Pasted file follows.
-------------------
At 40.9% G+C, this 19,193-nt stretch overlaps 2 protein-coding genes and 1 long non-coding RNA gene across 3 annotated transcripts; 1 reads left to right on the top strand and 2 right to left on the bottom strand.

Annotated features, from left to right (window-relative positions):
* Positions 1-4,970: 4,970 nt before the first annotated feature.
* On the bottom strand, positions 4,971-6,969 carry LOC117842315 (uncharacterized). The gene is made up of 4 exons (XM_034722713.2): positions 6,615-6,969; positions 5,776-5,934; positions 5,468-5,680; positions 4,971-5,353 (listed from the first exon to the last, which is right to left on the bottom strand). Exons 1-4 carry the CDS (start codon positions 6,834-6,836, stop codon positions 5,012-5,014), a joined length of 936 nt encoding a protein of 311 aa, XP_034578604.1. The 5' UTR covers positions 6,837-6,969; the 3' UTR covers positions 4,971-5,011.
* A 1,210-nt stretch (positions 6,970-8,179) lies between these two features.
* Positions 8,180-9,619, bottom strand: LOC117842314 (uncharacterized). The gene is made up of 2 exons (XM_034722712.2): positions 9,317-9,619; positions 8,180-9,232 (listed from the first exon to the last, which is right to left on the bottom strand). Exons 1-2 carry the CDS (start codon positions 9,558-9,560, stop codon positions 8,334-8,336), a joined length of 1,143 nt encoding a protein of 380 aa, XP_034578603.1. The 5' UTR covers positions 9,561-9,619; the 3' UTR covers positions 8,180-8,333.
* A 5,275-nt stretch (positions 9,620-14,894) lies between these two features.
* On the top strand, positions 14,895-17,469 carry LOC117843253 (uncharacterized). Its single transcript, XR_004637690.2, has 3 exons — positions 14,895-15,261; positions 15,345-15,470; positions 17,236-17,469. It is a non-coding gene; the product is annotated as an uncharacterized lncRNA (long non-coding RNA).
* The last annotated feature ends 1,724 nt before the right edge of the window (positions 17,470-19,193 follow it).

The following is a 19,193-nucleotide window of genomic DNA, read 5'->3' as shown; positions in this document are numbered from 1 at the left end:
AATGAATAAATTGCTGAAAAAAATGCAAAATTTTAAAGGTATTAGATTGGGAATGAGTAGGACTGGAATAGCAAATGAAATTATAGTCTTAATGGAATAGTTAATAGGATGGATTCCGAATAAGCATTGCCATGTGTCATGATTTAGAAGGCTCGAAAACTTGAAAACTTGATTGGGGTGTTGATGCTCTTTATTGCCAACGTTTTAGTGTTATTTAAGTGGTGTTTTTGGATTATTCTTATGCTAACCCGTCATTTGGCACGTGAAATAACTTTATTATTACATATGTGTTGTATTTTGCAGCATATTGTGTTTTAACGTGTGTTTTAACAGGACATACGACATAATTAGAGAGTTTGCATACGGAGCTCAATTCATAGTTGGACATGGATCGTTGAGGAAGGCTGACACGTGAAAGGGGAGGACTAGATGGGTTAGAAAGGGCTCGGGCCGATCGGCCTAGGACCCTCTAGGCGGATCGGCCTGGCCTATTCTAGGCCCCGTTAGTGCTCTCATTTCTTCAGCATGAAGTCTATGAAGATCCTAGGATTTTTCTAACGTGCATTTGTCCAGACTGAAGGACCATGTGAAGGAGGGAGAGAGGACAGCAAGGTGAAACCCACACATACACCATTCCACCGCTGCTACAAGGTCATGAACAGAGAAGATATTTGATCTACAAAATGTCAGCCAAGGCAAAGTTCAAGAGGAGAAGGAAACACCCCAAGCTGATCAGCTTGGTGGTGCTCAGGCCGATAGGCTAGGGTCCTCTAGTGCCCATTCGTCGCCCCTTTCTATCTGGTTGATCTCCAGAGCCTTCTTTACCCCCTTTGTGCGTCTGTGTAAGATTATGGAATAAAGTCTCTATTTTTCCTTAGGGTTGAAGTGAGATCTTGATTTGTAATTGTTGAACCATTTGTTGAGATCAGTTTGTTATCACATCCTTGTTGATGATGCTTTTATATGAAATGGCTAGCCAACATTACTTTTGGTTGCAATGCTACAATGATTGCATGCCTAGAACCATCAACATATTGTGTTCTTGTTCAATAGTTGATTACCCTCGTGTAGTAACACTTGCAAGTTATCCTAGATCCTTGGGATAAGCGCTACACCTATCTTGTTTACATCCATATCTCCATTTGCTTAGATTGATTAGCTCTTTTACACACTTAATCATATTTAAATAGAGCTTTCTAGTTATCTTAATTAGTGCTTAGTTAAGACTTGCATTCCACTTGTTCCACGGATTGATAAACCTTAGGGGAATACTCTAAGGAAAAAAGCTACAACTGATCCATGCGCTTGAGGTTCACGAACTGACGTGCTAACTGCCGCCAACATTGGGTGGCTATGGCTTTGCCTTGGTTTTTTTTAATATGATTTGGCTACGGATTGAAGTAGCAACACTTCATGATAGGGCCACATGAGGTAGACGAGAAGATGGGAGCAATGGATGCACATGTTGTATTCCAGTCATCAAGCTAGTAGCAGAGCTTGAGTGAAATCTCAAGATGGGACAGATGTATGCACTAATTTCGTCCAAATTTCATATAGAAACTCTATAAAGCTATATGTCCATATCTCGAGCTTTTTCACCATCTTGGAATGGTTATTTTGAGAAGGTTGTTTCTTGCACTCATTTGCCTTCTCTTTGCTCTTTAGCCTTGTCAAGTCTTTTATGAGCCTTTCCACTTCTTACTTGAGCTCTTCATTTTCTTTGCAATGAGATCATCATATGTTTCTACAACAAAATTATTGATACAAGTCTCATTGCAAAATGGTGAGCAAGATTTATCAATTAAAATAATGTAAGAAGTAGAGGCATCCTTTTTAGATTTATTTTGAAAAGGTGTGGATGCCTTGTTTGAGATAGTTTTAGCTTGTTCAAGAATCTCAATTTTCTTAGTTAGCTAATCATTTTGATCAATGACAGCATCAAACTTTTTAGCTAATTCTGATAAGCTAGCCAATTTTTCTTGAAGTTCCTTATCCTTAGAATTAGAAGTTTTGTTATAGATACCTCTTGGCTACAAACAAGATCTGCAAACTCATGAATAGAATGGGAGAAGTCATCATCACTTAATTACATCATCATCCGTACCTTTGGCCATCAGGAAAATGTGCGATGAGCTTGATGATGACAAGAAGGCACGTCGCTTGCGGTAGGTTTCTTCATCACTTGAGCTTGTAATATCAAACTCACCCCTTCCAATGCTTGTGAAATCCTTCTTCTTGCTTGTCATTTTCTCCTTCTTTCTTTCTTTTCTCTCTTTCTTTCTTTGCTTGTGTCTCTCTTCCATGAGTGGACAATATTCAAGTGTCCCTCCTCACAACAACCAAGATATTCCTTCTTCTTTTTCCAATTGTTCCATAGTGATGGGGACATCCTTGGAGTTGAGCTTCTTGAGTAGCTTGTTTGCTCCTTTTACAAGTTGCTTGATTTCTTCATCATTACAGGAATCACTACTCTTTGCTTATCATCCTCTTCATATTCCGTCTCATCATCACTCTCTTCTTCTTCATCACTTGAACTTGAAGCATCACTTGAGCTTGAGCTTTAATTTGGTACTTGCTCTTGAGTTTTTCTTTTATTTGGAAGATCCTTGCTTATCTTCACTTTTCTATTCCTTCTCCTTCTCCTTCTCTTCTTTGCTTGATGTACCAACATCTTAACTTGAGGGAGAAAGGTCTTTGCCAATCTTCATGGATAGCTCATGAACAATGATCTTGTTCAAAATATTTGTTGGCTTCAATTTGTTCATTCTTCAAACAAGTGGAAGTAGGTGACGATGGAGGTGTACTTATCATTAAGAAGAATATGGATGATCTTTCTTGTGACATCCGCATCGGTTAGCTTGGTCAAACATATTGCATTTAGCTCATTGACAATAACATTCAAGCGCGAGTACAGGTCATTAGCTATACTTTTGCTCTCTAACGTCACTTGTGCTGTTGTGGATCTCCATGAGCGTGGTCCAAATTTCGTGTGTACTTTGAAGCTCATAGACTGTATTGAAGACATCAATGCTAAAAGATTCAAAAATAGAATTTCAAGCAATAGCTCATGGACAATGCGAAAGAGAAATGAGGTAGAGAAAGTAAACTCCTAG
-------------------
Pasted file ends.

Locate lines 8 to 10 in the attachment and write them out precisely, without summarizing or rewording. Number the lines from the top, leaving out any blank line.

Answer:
* On the top strand, positions 14,895-17,469 carry LOC117843253 (uncharacterized). Its single transcript, XR_004637690.2, has 3 exons — positions 14,895-15,261; positions 15,345-15,470; positions 17,236-17,469. It is a non-coding gene; the product is annotated as an uncharacterized lncRNA (long non-coding RNA).
* The last annotated feature ends 1,724 nt before the right edge of the window (positions 17,470-19,193 follow it).

The following is a 19,193-nucleotide window of genomic DNA, read 5'->3' as shown; positions in this document are numbered from 1 at the left end: